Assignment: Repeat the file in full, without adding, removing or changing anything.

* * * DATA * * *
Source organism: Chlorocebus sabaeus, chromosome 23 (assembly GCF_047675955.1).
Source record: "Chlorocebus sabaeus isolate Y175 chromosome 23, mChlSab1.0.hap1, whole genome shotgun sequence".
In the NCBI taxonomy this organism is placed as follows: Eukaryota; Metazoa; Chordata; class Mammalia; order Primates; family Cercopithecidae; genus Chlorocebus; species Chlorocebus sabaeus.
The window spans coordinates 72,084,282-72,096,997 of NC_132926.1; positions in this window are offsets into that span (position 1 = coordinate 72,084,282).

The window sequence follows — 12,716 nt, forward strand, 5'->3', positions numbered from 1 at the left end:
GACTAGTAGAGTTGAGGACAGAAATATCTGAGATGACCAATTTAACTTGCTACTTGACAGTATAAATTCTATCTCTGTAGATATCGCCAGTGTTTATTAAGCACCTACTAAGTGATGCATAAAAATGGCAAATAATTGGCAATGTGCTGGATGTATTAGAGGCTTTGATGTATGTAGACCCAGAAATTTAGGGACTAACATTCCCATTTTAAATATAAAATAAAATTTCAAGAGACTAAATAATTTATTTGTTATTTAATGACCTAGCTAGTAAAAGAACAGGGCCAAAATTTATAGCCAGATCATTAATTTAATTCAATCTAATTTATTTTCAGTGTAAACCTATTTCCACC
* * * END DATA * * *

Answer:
Source organism: Chlorocebus sabaeus, chromosome 23 (assembly GCF_047675955.1).
Source record: "Chlorocebus sabaeus isolate Y175 chromosome 23, mChlSab1.0.hap1, whole genome shotgun sequence".
In the NCBI taxonomy this organism is placed as follows: Eukaryota; Metazoa; Chordata; class Mammalia; order Primates; family Cercopithecidae; genus Chlorocebus; species Chlorocebus sabaeus.
The window spans coordinates 72,084,282-72,096,997 of NC_132926.1; positions in this window are offsets into that span (position 1 = coordinate 72,084,282).

The window sequence follows — 12,716 nt, forward strand, 5'->3', positions numbered from 1 at the left end:
GACTAGTAGAGTTGAGGACAGAAATATCTGAGATGACCAATTTAACTTGCTACTTGACAGTATAAATTCTATCTCTGTAGATATCGCCAGTGTTTATTAAGCACCTACTAAGTGATGCATAAAAATGGCAAATAATTGGCAATGTGCTGGATGTATTAGAGGCTTTGATGTATGTAGACCCAGAAATTTAGGGACTAACATTCCCATTTTAAATATAAAATAAAATTTCAAGAGACTAAATAATTTATTTGTTATTTAATGACCTAGCTAGTAAAAGAACAGGGCCAAAATTTATAGCCAGATCATTAATTTAATTCAATCTAATTTATTTTCAGTGTAAACCTATTTCCACC